Dealing with DIGITAL NOISE (whine)

DIGITAL NOISE (whine)   Becoming more common as guitarists use more digital devices
SOUNDS LIKE   many high pitched tones at once, a subtle screech

2015 LogoBlueRGB-68-168-203 WEBw500onBLKGuitar Noise Manual    by PedalSnake®


Jody Strat 2 Crop 200Jody Page, PedalSnake’s inventor and lifelong pro guitarist, is an electrical engineer (a member of NASA’s Space Foundation Hall of Fame, no less) with special training in electrical noise.  In the Guitar Noise Manual, Jody starts by breaking down guitar rig noise into 6 types:


For each noise, Jody explains its causes, then offers a targeted set of solutions.  Also included are several helpful articles on general best-practices for noise reduction.




Current Spikes

Good Filtering

Bad Filtering

Corrupting Our Chains

Smart Isolation:  $20


So What’s the Deal With DIGITAL NOISE (WHINE)?


Current Spikes


current-spikesDigital circuits have clocks that step through their programs.  With each clock tick, 1000’s of tiny digital bits switch on and off…very fast.  This causes some pretty sharp current spikes.

These spikes cause what we call “digital noise”.

It is usually a subtle yet lethal mix of various high pitched tones, combining into a piercing little whine.  Just enough to annoy us.


Good Filtering


digital-pedal-audio-and-power-filterBut digital pedals aren’t noisy, are they?

No.  In fact, certain clean effects like chorus, reverb, etc., are generally quieter than their analog cousins.

This is because most pedal makers are careful to filter the digital noise out of the audio line.  Otherwise, this digital whine would always be there.

The smart pedal makers (probably 90%) filter the digital noise out of their power lines as well.


Because it allows their pedals to be used on a power chain with other analog pedals, that’s why.


We tip our hats to these fine, player-friendly pedal makers.


Bad Filtering

digital-pedal-audio-filter-onlyBut some pedal makers don’t filter digital noise out of their power lines.  Maybe they didn’t think about it, maybe they don’t know how, maybe it just costs less.

Or maybe they figure we all have expensive power supplies with all the outputs isolated from each other, so the any digital noise they let escape has nowhere to go.




Corrupting Our Chains


Chaining power to several pedals from one power supply is done by millions of players around the world.  It is the most cost-effective way to power pedals quietly.

But poorly designed digital pedals are mucking this up, unfairly giving power chains a bad name.  99% of the digital noise we hear comes from the noise escaping into a power chain and infecting analog pedals that have no digital noise filters.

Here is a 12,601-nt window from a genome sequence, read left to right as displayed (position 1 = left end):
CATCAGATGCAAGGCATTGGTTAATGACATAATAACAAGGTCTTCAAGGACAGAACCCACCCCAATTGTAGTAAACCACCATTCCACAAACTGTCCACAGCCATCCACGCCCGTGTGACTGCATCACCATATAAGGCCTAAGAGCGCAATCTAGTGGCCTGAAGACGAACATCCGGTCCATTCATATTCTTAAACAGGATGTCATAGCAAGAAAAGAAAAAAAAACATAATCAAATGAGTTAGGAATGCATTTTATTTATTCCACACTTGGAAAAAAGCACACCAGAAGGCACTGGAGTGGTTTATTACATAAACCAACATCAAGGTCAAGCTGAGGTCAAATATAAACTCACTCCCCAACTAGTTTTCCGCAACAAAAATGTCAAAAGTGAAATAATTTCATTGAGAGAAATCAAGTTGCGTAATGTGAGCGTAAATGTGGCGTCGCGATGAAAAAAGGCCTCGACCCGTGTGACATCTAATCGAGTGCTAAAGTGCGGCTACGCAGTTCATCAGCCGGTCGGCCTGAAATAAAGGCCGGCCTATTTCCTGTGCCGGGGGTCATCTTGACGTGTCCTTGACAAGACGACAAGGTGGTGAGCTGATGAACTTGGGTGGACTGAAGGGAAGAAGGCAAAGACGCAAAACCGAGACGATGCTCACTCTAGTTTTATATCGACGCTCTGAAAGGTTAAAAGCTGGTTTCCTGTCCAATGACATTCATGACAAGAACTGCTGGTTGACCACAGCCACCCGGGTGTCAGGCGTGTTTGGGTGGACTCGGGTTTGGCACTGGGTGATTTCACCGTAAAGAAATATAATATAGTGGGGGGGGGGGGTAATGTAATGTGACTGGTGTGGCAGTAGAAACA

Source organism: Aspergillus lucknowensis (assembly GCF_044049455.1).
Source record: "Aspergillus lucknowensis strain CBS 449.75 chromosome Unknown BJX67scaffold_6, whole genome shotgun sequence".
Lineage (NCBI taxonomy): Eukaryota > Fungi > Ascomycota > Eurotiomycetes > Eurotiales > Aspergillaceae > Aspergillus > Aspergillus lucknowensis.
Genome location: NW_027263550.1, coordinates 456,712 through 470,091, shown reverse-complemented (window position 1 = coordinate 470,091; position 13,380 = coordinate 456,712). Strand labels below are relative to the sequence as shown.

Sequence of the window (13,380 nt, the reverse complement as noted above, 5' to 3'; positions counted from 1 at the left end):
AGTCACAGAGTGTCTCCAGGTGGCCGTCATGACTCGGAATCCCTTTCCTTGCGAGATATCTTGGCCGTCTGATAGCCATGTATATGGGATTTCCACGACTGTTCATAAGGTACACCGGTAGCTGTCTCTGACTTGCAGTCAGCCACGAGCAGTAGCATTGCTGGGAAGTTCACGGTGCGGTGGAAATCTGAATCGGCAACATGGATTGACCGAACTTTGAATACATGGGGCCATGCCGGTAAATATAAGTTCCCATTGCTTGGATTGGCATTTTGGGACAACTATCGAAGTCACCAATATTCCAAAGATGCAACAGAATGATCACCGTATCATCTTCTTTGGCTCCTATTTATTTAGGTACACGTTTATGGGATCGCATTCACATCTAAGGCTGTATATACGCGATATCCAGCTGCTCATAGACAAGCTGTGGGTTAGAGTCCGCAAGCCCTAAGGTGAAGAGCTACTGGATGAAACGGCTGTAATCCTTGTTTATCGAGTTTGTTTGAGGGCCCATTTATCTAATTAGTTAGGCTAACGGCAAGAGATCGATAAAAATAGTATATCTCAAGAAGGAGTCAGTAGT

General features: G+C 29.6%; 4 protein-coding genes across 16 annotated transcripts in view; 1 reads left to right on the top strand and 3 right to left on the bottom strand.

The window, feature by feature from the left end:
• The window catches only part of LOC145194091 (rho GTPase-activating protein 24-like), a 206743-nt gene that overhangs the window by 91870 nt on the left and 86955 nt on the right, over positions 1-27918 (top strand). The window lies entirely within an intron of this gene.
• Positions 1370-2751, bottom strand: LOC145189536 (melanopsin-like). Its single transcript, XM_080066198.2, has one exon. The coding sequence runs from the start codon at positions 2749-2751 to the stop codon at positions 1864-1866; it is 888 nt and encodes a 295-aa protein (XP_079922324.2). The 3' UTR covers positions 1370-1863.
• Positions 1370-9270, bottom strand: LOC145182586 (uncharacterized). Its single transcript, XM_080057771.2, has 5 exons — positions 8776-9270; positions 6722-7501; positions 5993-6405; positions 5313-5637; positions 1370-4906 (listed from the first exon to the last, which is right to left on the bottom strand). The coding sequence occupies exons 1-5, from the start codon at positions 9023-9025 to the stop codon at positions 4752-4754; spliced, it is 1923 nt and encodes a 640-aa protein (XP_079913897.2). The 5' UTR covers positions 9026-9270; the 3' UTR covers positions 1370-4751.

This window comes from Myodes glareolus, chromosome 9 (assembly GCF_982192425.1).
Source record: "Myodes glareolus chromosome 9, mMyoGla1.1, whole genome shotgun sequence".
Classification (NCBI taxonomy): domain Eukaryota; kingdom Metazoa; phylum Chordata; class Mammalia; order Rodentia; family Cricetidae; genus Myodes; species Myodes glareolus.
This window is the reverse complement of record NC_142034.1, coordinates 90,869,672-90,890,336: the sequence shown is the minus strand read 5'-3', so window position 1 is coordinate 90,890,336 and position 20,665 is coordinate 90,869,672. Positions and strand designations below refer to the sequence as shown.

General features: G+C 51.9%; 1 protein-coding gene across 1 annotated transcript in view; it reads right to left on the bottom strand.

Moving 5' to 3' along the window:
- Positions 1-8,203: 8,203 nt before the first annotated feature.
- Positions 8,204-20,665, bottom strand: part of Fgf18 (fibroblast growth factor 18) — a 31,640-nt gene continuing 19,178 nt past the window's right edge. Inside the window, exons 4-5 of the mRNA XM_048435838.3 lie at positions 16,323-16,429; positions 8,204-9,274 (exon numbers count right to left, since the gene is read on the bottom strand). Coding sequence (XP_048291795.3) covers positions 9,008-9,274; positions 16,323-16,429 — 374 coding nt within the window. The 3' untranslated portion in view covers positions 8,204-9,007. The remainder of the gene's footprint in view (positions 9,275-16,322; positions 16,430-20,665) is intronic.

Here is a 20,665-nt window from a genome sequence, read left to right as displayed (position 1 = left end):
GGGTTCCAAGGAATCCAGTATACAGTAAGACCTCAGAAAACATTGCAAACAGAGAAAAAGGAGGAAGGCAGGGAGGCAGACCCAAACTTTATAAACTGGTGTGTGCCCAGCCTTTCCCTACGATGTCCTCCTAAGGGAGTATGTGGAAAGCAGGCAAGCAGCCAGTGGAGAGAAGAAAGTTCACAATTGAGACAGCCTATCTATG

This is probably the most popular reason that expensive power supplies get sold.  The good ones have all outputs isolated from one another.  But this is an expensive and cumbersome solution to a simple problem.


To promote the sale of expensive power supplies, sales info tells us our power chains are the problem.  We are told they cause “ground loops”, “differences in potential”, etc., and the only way to fix digital noise and have quiet power is to spend big, and isolate every pedal.





These aren’t “ground loops”, “differences in potential”, etc.  This is just negligent pedal design.

And you only have to isolate the bad one(s).


Thankfully, not that many are bad…


power-supply-tech21-dc-onblackSmart Isolation:  $20


So, if you encounter digital noise from a pesky pedal, instead of rushing out and flushing $175 on an expensive board-mounted power supply, just purchase a 2nd isolated wall wart for $20 or less.

digital-noise-isolatedAll you need to do is isolate the garbage escaping into the power line of the poorly filtered pedal.  And a wall wart is quiet…just as quiet as the expensive supply.  In fact, as quiet as a battery.  We tested this.


Problem solved.  Now you can go out and get something cool with the money you just saved.

(You’re welcome.)


Author: Jody Page

The president of PedalSnake and a member of NASA's Space Foundation Hall of Fame, Jody is a lifelong pro guitarist and electrical engineer with special training in noise reduction. He has spent years in the trenches searching for better tone and better ways for guitarists to approach their craft. His passion is dispelling myths and hype in the guitar industry that seek to exploit our pocketbooks, as well as making entertaining observations about other music-related topics.